The marriage relationship is one of mutual trust and respect. But when a new divorce case is filed, the relationship between spouses is turned on its head. Trust breaks down, secrets may be exposed, and the playing field is drastically changed. For this reason, it is sometimes necessary to file ex parte motions for relief on an emergency basis at the time the complaint for divorce is filed.
An ex parte motion is one decided by the judge without requiring the parties to attend a hearing. For ex parte relief to be granted, the moving party must show, through a sworn affidavit, that if the relief requested is not granted, irreparable harm will likely result. Most commonly, these motions are necessary when minor children are involved, or when one party is concerned that the other will liquidate or conceal marital assets, depriving the other of access to funds necessary to carry on until the divorce judgment is finalized. Another commonly utilized ex parte motion is one for exclusive possession of the marital home. Each of these will be discussed below.
Where minor children are involved in a Michigan divorce case, the parties have likely been residing together and sharing parental responsibilities and time with the children. However, when a complaint for divorce is filed, one party often leaves the marital home. A party’s absence does not deprive that parent of the right to spend time with the children. Even after the complaint for divorce is filed, both parents in reality have equal rights to spend time with the children, and to make important decisions regarding the children’s day-to-day care and upbringing. In order to avoid a chaotic situation where the parents are battling for power and control of the children, sometimes I file a motion for ex parte relief asking for temporary custody. Typically, this is done when a client fears that the other spouse may remove the children from the marital home, take them out of state, abuse them, or deprive the other spouse of access to the children. This often presents an extremely volatile situation which must be handled with skill and compassion. If a temporary custody order is entered ex parte, it will clearly define the rights of both parents, and may even set a temporary parenting time schedule for the noncustodial parent.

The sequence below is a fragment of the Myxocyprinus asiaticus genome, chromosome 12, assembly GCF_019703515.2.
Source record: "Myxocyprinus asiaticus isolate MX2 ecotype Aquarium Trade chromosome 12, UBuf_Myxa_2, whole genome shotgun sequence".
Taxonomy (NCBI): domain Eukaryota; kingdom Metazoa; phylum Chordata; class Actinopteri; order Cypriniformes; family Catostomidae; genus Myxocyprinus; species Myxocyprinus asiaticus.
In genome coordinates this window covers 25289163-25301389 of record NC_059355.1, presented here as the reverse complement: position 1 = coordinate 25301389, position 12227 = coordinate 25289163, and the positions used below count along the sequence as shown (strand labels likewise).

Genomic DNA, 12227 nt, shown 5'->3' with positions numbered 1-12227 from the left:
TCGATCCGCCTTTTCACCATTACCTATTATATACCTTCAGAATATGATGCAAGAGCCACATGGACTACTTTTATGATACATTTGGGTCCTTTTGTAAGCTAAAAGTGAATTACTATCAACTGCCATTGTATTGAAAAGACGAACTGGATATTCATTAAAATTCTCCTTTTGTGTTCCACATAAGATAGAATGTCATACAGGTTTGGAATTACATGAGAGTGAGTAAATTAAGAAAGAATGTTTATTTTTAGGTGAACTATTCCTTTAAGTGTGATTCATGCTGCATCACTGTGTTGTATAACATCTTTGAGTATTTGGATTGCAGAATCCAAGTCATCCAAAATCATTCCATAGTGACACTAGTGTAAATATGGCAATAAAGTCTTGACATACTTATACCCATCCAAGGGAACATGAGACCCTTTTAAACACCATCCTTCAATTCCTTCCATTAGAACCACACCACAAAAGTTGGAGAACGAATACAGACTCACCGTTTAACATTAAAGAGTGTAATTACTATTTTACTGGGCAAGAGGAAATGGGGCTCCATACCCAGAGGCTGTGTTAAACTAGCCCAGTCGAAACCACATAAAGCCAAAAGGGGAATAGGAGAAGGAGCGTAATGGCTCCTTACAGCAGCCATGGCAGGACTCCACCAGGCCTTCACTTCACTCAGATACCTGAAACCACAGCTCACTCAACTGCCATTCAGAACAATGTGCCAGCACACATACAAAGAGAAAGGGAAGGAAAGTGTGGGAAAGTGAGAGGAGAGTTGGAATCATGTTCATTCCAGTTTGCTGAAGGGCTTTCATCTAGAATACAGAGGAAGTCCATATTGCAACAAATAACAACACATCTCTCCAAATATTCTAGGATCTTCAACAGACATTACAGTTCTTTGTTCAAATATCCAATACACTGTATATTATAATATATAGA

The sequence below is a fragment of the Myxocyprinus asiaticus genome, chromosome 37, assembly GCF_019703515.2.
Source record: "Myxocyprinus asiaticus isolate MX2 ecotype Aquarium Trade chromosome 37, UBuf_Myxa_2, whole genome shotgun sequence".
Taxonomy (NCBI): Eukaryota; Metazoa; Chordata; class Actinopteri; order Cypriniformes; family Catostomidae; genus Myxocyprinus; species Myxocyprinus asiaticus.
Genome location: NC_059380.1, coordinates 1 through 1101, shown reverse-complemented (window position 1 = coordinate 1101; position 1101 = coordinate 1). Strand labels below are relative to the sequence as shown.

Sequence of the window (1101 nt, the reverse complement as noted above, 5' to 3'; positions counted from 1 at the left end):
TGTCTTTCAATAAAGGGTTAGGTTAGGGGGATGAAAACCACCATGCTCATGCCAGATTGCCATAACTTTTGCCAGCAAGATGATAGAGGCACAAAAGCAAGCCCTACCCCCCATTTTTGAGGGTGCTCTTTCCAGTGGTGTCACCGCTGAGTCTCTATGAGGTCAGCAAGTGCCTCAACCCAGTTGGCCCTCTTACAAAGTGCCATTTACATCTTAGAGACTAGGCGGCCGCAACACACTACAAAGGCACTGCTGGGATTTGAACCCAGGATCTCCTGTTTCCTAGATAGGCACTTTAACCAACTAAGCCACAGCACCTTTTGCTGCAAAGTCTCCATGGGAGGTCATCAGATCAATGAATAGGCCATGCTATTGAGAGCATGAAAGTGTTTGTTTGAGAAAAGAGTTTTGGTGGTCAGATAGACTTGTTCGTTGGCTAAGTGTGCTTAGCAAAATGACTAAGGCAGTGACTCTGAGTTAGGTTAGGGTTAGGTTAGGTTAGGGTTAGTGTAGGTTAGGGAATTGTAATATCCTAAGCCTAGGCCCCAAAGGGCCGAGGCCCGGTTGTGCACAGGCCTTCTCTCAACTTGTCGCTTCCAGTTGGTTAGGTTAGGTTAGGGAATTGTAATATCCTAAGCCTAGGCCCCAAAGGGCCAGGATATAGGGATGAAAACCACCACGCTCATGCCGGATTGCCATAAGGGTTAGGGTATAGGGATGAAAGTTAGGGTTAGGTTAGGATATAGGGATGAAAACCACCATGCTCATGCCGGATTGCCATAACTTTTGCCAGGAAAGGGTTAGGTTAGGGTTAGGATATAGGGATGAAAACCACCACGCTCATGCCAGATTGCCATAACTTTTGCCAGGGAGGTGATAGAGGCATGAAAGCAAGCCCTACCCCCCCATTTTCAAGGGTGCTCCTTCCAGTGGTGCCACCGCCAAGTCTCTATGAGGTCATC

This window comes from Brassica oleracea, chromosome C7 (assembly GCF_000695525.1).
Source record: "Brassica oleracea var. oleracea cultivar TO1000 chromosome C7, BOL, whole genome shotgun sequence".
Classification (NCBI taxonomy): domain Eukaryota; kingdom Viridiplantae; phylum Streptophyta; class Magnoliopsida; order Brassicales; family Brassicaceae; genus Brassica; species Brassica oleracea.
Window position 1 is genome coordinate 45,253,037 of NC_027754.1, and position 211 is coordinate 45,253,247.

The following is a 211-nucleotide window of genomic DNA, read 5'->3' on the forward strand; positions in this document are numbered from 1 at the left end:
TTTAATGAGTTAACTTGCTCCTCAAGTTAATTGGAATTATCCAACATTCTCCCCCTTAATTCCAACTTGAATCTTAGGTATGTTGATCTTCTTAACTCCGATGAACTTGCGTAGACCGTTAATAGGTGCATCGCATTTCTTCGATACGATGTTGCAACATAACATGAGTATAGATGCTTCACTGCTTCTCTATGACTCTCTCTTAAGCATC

Another commonly utilized ex parte order is one preserving marital assets. Because these orders are almost always binding on both parties to the divorce and are intended to preserve the status quo, they are routinely granted. A motion seeking this type of order must be verified by affidavit. Sometimes I find it necessary to protect my clients through this type of order when they own liquid assets that could be easily concealed or dissipated, such as bank accounts, mutual funds, antiques, collectibles, or other readily salable items. If one of the parties is self-employed or has an ownership interest in a business, the other party can seek an ex parte order requiring that business assets also be frozen until a clear accounting of all assets is provided. The intent of these orders is not to deprive either party of the right to access funds as required in the ordinary course of business, but to prevent either party from dissipating marital assets in an effort to deprive the other of access, both on a temporary basis and as a final distribution in the judgment of divorce.
A third type of order I sometimes use to protect my client in conjunction with an order of temporary custody of the minor children, is for exclusive possession of the marital home. In the great majority of cases, married couples hold real estate jointly as husband and wife, affording both equal rights to occupy the marital home while the divorce is pending. In certain cases, due to the level of stress and anxiety associated with a newly filed divorce, one spouse finds it necessary to bar the other from residing in the home. This type of relief is commonly sought in cases of domestic violence. In less extreme cases, some judges will grant these motions on a mere showing that there has been arguing or verbal abuse in the presence of the children, resulting in emotional distress.
All ex parte orders are subject to a statutory objection period. For an order to be effective, it must be served on the other party, just as is done with the summons and complaint. All ex parte orders must state that the party served with the order may file an objection within 14 days, and that a hearing on the order will be held within 21 days or the order will become a temporary order. If you are served with any kind of ex parte or temporary order, provide a copy of it to my office immediately and discuss whether it would be advisable to file an objection. The procedural standards and showing required for an ex parte order can be technical. I can assist you in meeting the court's rigorous requirements for obtaining relief under an ex parte order.
In the emotionally charged early days of divorce, sometimes aggressive legal measures may be necessary to protect your rights. I am prepared to take whatever measures are necessary to see that you and your children, as well as your hard-earned assets, are fully protected. Call my Holland, Michigan office today if you would like to discuss how I can assist you in protecting what's most important to you in your Michigan divorce case.
© 2018 Thomas C. Kates, Attorney and Mediator